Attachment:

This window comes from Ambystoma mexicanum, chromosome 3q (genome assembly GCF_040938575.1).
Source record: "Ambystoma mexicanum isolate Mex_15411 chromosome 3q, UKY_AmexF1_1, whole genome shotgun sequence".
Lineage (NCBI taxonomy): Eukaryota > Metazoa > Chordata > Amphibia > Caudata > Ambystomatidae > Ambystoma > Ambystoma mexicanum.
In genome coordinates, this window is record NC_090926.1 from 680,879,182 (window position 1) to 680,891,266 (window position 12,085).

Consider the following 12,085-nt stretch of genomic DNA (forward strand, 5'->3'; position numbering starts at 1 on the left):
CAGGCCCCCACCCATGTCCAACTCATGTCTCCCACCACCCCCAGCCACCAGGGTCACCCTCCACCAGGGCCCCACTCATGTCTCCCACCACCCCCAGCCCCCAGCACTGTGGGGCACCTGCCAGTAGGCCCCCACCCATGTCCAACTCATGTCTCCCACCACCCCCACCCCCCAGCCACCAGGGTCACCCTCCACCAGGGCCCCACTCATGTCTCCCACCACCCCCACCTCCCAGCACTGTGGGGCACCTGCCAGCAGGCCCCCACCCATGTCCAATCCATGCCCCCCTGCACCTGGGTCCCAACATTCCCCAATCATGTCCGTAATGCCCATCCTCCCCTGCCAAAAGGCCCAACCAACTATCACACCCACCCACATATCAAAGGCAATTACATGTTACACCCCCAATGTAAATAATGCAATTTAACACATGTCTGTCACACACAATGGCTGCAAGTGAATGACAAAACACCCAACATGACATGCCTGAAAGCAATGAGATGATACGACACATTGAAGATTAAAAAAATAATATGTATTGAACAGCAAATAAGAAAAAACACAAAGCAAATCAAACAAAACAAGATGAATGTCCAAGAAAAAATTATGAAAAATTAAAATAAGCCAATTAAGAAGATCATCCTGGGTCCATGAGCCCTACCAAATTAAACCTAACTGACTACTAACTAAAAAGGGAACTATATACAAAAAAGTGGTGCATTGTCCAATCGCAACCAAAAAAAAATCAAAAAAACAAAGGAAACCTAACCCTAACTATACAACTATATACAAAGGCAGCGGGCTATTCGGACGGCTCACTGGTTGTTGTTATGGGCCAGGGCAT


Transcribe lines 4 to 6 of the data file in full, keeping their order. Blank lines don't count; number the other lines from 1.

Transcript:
In genome coordinates, this window is record NC_090926.1 from 680,879,182 (window position 1) to 680,891,266 (window position 12,085).

Consider the following 12,085-nt stretch of genomic DNA (forward strand, 5'->3'; position numbering starts at 1 on the left):
CAGGCCCCCACCCATGTCCAACTCATGTCTCCCACCACCCCCAGCCACCAGGGTCACCCTCCACCAGGGCCCCACTCATGTCTCCCACCACCCCCAGCCCCCAGCACTGTGGGGCACCTGCCAGTAGGCCCCCACCCATGTCCAACTCATGTCTCCCACCACCCCCACCCCCCAGCCACCAGGGTCACCCTCCACCAGGGCCCCACTCATGTCTCCCACCACCCCCACCTCCCAGCACTGTGGGGCACCTGCCAGCAGGCCCCCACCCATGTCCAATCCATGCCCCCCTGCACCTGGGTCCCAACATTCCCCAATCATGTCCGTAATGCCCATCCTCCCCTGCCAAAAGGCCCAACCAACTATCACACCCACCCACATATCAAAGGCAATTACATGTTACACCCCCAATGTAAATAATGCAATTTAACACATGTCTGTCACACACAATGGCTGCAAGTGAATGACAAAACACCCAACATGACATGCCTGAAAGCAATGAGATGATACGACACATTGAAGATTAAAAAAATAATATGTATTGAACAGCAAATAAGAAAAAACACAAAGCAAATCAAACAAAACAAGATGAATGTCCAAGAAAAAATTATGAAAAATTAAAATAAGCCAATTAAGAAGATCATCCTGGGTCCATGAGCCCTACCAAATTAAACCTAACTGACTACTAACTAAAAAGGGAACTATATACAAAAAAGTGGTGCATTGTCCAATCGCAACCAAAAAAAAATCAAAAAAACAAAGGAAACCTAACCCTAACTATACAACTATATACAAAGGCAGCGGGCTATTCGGACGGCTCACTGGTTGTTGTTATGGGCCAGGGCAT